Focus on being present, rather than worrying about the future and berating yourself over the past. If any negative or harsh words or thoughts arise, note them and then write affirmations to target them.
Also, try to understand what caused the demeaning self-talk and to identify the triggers. If the affirmations are for anxiety attacks, they can include positive reminders of what helps you push through these episodes. Also, emphasize your strengths, facts and accomplishments.
- I am a successful person.
- I am confident in everything that I do.
- I am doing the best I can.
- I choose to be happy.
- I am in perfect health.
- I am resilient; I will get through this difficult time.
- I believe in myself.
- I accept myself.
- I love myself.
- I don’t judge myself.
- I don’t compare myself to others.
- I trust myself.
- I can handle whatever comes my way.
- I act with confidence because I know what I am doing.
- I am different and unique and that is okay.
- I enjoy doing this.
- I let go of control and focus on joy.
- I let go of all negative emotions, especially fear.
- I will not be afraid because the Prince of Peace is always with me.
Affirmations for Anxiety
- I choose to feel calm.
- I choose positive and nurturing thoughts.
- I am right where I need to be.
- I do the best that I can.
- I forgive myself.
- I release the past.
- I look forward to a happy bright future.
- I am safe.
- I inhale the good and exhale the bad. (variations on this include… I inhale energy/light/health and I exhale negativity/darkness/illness. Often this affirmation can be used with meditation and certain yoga poses)
- I am brave/I am strong.
- I will be OK.
- I am in total control.
- I am prepared and ready for this situation.
- I have time to prepare and decide.
- Life supports me in every way possible.
- I am open to new and wonderful challenges.
- I am willing to ask for help when I need it.
- I release all criticism.
Specifically Targeted Affirmations
- I am not my anxiety.
- I am currently reducing my anxiety.
- I focus my energy on my values, not my anxiety.
- I have the strength to move beyond my anxiety.
- I am in charge of my breathing.
- I cultivate inner calm.
- I appreciate the beauty around me.
- I will survive. (I have survived my anxiety before. I will survive now)
- I am curious about my triggers.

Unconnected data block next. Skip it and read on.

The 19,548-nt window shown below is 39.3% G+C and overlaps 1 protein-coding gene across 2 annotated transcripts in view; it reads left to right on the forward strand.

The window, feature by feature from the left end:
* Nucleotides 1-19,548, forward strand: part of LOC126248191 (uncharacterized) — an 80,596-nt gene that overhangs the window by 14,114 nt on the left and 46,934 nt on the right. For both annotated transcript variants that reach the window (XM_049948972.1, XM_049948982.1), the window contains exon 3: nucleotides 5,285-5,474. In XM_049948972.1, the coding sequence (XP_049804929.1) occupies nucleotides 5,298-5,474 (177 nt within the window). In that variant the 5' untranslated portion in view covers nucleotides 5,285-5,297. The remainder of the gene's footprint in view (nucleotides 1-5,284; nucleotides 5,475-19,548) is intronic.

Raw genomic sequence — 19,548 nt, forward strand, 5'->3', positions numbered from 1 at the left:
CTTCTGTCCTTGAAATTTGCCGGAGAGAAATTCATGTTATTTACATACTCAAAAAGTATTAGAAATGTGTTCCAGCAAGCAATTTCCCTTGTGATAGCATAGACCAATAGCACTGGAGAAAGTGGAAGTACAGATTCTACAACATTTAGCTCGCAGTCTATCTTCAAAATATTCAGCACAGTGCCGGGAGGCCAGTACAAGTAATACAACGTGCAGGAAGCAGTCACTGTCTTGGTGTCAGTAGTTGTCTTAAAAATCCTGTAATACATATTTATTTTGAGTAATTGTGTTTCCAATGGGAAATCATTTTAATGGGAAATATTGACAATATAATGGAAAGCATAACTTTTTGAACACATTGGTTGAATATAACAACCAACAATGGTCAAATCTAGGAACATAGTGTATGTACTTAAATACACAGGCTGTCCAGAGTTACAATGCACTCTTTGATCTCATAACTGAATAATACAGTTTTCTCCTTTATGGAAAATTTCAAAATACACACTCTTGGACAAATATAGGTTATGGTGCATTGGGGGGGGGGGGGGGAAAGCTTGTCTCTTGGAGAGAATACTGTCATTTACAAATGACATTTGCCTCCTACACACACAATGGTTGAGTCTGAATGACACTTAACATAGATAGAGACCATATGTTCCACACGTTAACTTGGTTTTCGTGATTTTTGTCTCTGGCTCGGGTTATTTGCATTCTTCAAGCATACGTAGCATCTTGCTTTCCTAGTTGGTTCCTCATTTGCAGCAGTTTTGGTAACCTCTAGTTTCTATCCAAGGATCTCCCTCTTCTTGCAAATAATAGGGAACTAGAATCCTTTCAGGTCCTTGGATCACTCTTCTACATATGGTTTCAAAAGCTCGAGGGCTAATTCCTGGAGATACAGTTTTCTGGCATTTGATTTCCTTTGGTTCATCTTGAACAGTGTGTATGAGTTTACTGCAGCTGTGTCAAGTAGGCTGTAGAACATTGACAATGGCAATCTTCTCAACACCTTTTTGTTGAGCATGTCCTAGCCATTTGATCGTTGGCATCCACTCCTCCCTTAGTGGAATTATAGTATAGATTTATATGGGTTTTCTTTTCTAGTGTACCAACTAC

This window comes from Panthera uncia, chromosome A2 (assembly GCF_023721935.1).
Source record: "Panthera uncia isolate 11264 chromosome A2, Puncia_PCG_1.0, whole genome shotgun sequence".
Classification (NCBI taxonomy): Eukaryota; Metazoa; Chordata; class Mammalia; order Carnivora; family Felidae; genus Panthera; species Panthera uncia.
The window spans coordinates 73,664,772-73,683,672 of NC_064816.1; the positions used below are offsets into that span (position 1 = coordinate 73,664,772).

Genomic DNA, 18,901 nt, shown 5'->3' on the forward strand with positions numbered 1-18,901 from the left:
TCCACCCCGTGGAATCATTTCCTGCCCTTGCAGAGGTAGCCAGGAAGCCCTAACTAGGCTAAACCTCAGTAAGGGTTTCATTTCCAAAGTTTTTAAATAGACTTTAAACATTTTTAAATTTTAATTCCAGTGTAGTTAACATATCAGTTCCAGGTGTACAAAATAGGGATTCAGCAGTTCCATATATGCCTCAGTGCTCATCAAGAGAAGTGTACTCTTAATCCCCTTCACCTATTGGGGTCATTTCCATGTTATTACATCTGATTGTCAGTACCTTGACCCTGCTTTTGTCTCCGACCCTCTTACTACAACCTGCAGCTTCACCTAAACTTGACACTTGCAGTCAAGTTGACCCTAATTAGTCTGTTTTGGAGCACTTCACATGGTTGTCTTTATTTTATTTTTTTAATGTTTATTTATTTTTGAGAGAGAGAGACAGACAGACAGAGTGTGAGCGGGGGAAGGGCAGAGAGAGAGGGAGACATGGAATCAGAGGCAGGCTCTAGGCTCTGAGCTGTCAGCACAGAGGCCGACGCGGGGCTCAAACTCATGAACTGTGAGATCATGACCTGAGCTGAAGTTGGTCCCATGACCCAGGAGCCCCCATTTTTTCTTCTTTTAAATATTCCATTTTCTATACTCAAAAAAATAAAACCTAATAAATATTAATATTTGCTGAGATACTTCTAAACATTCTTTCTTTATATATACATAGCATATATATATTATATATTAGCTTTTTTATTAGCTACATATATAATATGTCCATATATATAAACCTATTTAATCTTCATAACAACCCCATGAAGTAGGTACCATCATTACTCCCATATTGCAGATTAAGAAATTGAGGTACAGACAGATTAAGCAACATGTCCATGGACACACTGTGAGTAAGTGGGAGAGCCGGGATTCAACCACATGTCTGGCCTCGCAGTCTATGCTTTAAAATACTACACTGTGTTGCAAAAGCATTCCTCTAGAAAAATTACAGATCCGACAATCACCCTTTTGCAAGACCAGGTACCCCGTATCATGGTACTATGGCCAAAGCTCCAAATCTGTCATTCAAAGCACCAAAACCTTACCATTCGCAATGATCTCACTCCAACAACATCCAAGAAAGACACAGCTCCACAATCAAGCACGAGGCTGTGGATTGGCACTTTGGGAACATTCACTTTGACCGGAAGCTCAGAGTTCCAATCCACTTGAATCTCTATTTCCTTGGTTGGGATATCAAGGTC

- I am patient.
- I take things one step at a time/I take things one day at a time.
- I am present in this moment.
- I am not in danger; I am just uncomfortable; this too will pass.
- I now free myself from my destructive fears and doubts.
- I have the courage to live my dreams.
- I do not have to prove myself to anyone.
- Life is good, and I do not have to be afraid.
- It is only a thought and thoughts can be changed.
- Panic is now leaving my body.
Affirmations for Recover from a Narcissistic Relationship
- I do not deserve abuse.
- I am a good and kind person.
- I am talented and have many things to offer
- I actively contribute to my healing.
- I enjoy making others laugh.
- I am an excellent listener.
- I have many supportive friends who help me.
- I liberate myself from this unhealthy relationship.
- I am a loyal friend and partner.
- I empathize with others.
- I have power and now claim it.
- I release the past and embrace my present and my future.
- I release others with love.
- I deserve the best and I accept it now.
- I speak up for myself unapologetically.
- It is now safe to look within me.
- I attract only positive, loving relationships.
As seen in these lists, affirmations can be applied to almost any situation, can address almost any trauma and can be used by women, men, children, and teenagers
Although affirmations do work, they are not an immediate cure-all. They take time, patience and commitment from the practitioner. There must be a willingness to say and to read the affirmations of choice every day.
Learning to identify negative thoughts as soon as they formulate is important for mental, emotional and physical well-being too. Notice the thought and correct it as soon as possible. Change the negative tone to something positive.
Learning How to Use Affirmations in Your Life
As discussed previously, noting the trigger or situation will help with honing this skill as well.
What causes stress and anxiety? How to identify and deal with it?
Perhaps you can eventually try to deal with it proactively. Even in a situation that may be stressful and fear-inducing, from networking to presentations to an important business meeting, affirmations can help.
Positive thinking is wonderful and the entire aim of this article and the practice of affirmations. However, it is additionally important to be realistic about your goals, your expectations, your practice, and the affirmations themselves.
Trying to convince yourself of unrealistic affirmations actually causes more anxiety, which leaves you more exhausted and frustrated.
Therefore, it is essential to remain grounded and to focus on reality and truth.
If you want to learn more about how to destress and remove anxiety from your day to day life: our book Declutter Your Mind is worth a look. Happiness and satisfaction come with creating peace, and our book can help you along the way.
The purpose of practicing affirmations is to manage and to control anxiety, to enhance health and to replace negative thoughts with positive ones. It is not about making one million dollars.
By being honest you are doing yourself the greatest favor and truly improving the quality of life, which is priceless.
And if you want more encouraging affirmations, be sure to check out these blog posts:
- 75 Self-Love Affirmations to Find More Acceptance in Life
- 71 Body Positive Affirmations to Feel Your Best
- 62 Positive Affirmations to Have Courage During Hard Times
Finally, if you want a simple way to reduce your stress and anxiety, then try writing these 35 mindfulness journaling prompts to live more in the present moment.
Nicholas Say was born in Ann Arbor, Michigan, and has been interested in global belief systems from a young age. This area of study led him to research many Eastern philosophical systems, including Vedic and Buddhist ideas and practices. Today he thinks that humanity needs to find ways to be happy with being, as opposed to possessing and doing. His views fall roughly in-line with the late philosopher Alan Watts, who he venerates as great teacher.